Ohio Plays Role In History Following SCOTUS Decision On Same-Sex Marriage
Many counties around the state are already issuing marriage licenses to same-sex couples following the Supreme Court’s historic ruling.
Ohio Public Radio's Andy Chow has a look at how the state's leaders and citizens are responding.
Jim Obergefell, of Cincinnati, says all he wanted was for his marriage to John Arthur to be honored by the state by putting his name on his husband’s death certificate.
Arthur, Obergefell’s partner of 20 years, passed away in 2013 shortly after the couple got married in Maryland. Obergefell’s fight to get his name on the death certificate went all the way up to the U.S. Supreme Court, which is where he was when the high court came down with its decision.
“Today’s ruling from the Supreme Court affirms what millions from across the country already know to be true in our hearts, our love is equal. That the four words etched onto the front of the Supreme Court “Equal Justice Under Law” apply to us too,” said Obergefell.
The state’s argument for fighting against Obergefell’s case goes back to a statewide election in 2004, when voters approved a constitutional ban on same-sex marriage.
Ohio’s Attorney General Mike DeWine declined to talk about the ruling but did offer a written statement standing by his “obligation and duty” to defend that constitutional amendment. He didn’t offer an opinion on the ruling, but has publicly opposed same-sex marriage in the past.
As for Obergefell, the lead plaintiff in the case, he says his home state will finally honor the commitment he made to John Arthur two years ago.
“Now at long last Ohio will recognize our marriage and most important marriage equality will come to every state across our country,” said Obergefell.
Charles Tassell is with the social conservative group, Citizens for Community Values. He calls the decision a travesty and says this issue should’ve been addressed through the voters rather than unelected Supreme Court justices.
“Rather than letting the nation work through it—the judges have tried to give it a quick one-time fix. That is really going to cause a lot of difficulty and trouble for this country,” Tassell said.
Ohio Democratic Party Chairman David Pepper commends Obergefell, a fellow Cincinnati native, and says this is a watershed moment for LGBT rights.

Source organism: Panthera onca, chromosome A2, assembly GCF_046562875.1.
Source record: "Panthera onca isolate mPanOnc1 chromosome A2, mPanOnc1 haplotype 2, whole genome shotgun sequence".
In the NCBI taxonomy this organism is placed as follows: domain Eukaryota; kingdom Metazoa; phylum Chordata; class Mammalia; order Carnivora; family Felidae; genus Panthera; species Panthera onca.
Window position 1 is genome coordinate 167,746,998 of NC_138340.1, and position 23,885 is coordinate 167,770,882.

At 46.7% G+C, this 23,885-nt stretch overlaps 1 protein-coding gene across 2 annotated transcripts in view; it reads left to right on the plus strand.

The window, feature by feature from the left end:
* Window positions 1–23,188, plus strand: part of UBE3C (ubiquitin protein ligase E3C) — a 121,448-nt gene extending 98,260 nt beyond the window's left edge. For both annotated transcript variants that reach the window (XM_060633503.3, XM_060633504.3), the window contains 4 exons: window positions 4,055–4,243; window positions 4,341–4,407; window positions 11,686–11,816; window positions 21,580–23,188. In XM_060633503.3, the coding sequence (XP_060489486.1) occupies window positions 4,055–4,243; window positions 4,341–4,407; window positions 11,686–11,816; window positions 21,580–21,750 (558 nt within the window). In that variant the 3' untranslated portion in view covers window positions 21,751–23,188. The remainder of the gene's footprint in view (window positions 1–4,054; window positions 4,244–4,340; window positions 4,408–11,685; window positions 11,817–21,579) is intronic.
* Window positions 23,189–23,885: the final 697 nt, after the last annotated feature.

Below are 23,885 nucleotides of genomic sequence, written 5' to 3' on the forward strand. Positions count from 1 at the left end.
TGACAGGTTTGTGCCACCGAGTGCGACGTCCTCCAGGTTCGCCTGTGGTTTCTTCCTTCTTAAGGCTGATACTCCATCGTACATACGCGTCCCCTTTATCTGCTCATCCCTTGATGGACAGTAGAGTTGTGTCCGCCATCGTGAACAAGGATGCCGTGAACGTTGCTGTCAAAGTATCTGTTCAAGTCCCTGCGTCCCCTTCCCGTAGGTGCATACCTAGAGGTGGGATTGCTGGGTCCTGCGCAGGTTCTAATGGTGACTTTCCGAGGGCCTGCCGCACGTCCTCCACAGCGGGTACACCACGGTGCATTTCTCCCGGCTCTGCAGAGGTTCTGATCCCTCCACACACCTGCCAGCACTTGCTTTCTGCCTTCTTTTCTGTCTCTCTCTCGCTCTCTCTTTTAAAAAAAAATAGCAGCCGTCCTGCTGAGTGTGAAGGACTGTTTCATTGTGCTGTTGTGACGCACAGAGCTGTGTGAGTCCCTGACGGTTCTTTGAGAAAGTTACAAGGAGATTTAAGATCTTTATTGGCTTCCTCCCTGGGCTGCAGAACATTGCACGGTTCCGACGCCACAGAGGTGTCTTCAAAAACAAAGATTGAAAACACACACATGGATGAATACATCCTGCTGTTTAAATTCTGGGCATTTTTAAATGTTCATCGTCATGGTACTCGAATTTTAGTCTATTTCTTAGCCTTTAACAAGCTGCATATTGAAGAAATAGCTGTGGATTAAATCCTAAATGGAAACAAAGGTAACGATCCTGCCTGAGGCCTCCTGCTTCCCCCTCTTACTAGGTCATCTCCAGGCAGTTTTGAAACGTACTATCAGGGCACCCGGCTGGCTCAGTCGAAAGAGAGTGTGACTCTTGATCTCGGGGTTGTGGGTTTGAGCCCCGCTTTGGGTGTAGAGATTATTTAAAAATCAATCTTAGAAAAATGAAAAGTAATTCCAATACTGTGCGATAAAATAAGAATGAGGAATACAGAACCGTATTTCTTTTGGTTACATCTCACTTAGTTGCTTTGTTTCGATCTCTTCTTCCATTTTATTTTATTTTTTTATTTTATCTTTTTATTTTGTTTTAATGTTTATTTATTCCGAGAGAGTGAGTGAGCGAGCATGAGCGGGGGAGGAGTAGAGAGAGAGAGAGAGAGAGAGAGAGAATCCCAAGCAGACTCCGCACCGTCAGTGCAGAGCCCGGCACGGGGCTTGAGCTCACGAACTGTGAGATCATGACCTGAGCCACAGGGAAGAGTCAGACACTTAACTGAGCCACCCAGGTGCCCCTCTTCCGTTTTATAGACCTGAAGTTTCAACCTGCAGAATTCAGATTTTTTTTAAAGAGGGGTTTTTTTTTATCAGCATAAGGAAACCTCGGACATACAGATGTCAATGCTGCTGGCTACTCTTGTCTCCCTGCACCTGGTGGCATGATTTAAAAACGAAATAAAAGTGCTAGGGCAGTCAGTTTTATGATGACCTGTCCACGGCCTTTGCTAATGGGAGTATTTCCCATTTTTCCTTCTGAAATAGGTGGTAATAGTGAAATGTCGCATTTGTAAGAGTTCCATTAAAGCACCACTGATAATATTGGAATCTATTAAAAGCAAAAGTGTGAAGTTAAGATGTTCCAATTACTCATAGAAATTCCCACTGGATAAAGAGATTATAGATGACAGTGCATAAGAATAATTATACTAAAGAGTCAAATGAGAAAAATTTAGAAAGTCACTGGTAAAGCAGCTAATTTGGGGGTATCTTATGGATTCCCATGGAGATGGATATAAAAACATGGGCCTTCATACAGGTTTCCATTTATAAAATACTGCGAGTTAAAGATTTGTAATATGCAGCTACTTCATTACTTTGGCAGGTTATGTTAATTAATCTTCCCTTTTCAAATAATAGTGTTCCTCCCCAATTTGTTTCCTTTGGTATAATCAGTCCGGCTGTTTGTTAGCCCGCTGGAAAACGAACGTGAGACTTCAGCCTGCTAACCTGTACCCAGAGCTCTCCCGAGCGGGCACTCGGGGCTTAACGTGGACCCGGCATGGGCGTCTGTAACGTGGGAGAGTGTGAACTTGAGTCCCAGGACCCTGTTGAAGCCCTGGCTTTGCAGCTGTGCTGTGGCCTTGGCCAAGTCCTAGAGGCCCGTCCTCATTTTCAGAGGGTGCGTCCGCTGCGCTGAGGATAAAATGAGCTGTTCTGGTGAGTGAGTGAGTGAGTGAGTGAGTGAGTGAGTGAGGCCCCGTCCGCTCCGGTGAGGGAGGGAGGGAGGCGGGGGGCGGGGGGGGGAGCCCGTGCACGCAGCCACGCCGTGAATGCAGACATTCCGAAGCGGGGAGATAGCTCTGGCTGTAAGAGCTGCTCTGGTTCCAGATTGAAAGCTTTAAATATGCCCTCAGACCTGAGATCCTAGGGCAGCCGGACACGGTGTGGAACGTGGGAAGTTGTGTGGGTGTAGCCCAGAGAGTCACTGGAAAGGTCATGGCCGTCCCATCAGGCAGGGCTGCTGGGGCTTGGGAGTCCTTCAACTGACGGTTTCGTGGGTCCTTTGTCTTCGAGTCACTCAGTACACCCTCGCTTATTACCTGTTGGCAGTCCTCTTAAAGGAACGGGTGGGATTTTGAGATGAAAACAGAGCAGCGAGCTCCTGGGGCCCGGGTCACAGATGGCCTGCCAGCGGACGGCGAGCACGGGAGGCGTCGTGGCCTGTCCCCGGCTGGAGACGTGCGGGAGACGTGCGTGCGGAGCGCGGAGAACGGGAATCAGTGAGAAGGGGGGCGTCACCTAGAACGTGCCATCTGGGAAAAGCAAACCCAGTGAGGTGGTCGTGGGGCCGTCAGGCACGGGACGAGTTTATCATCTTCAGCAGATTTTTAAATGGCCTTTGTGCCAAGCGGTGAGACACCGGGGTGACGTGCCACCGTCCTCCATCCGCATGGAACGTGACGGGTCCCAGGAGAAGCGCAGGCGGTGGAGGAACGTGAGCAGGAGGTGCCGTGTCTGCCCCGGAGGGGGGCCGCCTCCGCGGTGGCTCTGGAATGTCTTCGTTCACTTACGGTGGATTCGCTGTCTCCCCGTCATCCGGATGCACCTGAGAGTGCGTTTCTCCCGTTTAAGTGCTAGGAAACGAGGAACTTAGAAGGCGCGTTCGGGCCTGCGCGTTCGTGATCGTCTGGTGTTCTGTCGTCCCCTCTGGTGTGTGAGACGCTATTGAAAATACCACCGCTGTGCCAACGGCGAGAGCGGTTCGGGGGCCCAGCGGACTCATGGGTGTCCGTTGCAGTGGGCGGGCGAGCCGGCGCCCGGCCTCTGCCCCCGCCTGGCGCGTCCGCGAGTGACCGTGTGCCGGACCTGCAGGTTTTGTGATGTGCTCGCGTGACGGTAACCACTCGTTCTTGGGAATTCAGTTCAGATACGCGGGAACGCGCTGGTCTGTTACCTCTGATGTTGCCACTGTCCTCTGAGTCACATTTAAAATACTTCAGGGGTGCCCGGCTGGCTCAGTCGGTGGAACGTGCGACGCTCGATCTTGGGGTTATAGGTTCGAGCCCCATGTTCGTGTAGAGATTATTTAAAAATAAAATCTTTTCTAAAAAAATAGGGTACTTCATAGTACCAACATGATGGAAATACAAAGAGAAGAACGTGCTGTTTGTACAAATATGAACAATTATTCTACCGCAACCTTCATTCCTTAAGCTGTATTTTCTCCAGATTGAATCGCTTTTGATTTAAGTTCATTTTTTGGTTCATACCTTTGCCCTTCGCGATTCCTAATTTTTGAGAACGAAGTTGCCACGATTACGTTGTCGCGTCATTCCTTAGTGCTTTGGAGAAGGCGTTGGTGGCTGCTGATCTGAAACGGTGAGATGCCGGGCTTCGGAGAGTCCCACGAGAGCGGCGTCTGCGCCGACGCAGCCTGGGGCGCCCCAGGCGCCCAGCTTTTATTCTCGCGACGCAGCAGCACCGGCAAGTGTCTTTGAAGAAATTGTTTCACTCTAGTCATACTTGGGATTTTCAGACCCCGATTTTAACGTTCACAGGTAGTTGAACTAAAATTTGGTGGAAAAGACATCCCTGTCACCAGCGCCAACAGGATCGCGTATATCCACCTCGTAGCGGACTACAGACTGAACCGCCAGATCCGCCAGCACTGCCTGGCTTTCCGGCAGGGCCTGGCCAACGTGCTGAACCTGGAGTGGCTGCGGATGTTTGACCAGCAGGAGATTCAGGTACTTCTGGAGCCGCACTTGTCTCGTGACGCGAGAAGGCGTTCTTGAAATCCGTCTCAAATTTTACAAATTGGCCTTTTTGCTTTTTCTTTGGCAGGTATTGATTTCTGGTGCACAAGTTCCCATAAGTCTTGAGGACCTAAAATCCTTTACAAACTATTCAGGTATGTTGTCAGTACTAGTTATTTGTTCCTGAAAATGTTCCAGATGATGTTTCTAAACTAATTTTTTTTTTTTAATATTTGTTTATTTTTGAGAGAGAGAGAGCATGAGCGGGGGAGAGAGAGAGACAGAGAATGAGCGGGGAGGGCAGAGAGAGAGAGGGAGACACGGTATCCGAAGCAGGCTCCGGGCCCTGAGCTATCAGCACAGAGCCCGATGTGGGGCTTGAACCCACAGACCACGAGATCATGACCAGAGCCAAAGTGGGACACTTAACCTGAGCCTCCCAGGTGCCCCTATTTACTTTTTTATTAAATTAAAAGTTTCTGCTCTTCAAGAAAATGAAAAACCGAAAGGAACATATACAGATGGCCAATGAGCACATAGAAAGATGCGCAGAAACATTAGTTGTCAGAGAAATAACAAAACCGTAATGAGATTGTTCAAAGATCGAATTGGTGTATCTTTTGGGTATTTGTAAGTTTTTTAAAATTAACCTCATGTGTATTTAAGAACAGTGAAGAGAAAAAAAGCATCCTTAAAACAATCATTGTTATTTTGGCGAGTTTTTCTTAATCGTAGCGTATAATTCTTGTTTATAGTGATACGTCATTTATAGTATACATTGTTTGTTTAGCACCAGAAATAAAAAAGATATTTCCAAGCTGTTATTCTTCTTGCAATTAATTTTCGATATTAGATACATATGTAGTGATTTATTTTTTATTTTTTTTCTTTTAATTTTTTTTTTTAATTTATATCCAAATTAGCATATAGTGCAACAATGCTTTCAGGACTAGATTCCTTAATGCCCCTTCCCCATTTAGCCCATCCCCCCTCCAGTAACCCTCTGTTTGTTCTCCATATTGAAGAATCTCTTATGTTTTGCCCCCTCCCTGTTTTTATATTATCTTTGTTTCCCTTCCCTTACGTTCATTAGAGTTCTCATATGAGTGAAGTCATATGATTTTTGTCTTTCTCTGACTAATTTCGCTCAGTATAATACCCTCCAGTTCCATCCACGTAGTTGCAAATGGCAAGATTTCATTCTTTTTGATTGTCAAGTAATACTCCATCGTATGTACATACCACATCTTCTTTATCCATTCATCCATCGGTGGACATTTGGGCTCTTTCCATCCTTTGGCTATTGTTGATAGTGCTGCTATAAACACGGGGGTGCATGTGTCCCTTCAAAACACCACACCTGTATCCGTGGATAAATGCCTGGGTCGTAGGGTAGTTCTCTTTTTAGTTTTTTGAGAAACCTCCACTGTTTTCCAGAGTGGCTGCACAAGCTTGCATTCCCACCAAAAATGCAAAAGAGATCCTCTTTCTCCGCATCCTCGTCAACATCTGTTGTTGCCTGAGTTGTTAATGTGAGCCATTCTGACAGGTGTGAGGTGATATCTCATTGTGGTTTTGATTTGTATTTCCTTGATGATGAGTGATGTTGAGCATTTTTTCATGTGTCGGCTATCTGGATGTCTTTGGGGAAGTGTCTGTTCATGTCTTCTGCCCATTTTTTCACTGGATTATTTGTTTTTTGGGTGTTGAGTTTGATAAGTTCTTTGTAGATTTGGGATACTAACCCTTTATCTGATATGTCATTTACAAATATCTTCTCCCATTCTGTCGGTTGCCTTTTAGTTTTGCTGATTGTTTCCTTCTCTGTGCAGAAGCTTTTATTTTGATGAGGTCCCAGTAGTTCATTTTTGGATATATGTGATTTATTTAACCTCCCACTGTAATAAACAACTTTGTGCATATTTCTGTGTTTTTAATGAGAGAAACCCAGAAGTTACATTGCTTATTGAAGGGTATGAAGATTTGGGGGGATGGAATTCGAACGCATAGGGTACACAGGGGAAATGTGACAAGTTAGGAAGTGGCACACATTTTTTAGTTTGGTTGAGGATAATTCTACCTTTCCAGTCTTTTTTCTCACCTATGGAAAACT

Pepper, who ran for Attorney General against DeWine last year, took a hard swing at his former opponent, and says Ohio’s reputation will be damaged in the history books.
“I think it’s a bad day for Ohio because our state was the last one to go there and it’s because we have leaders who simply refused to see what was I think was a pretty clear consequence of recent decisions on the constitution,” Pepper said.
Tassell disagrees with that viewpoint.
“History hasn’t been written yet, let’s start with that. We can look at the abortion issue and go from Roe v Wade and this is a very close approximation to it. The court was wrong then and they’re wrong again today,” said Tassell.
Gov. John Kasich said in an interview with Ohio Public Radio and TV in October that he agrees with the state’s 2004 constitutional amendment, but that he won’t disparage those who don’t support what he called “traditional marriage”.
After the ruling, Kasich’s spokesperson Rob Nichols released a statement in response to the decision saying “the governor has always believed in the sanctity of marriage between a man and a woman.” But Nichols went on to say the state must respect the nation’s highest court and its decision.
A week before the ruling I asked Obergefell if he harbored any resentment against his home state for fighting against his case.
“I would be lying if I said there isn’t some hurt that I live in a state that would fight us and want nothing more than to erase our 20 year relationship and say ‘you and John don’t exist, you don’t matter’ so there’s definitely some hurt,” said Obergefell.
Obergefell went on to say that he looks to the state’s leaders now to do everything they can to make sure the ruling is implemented.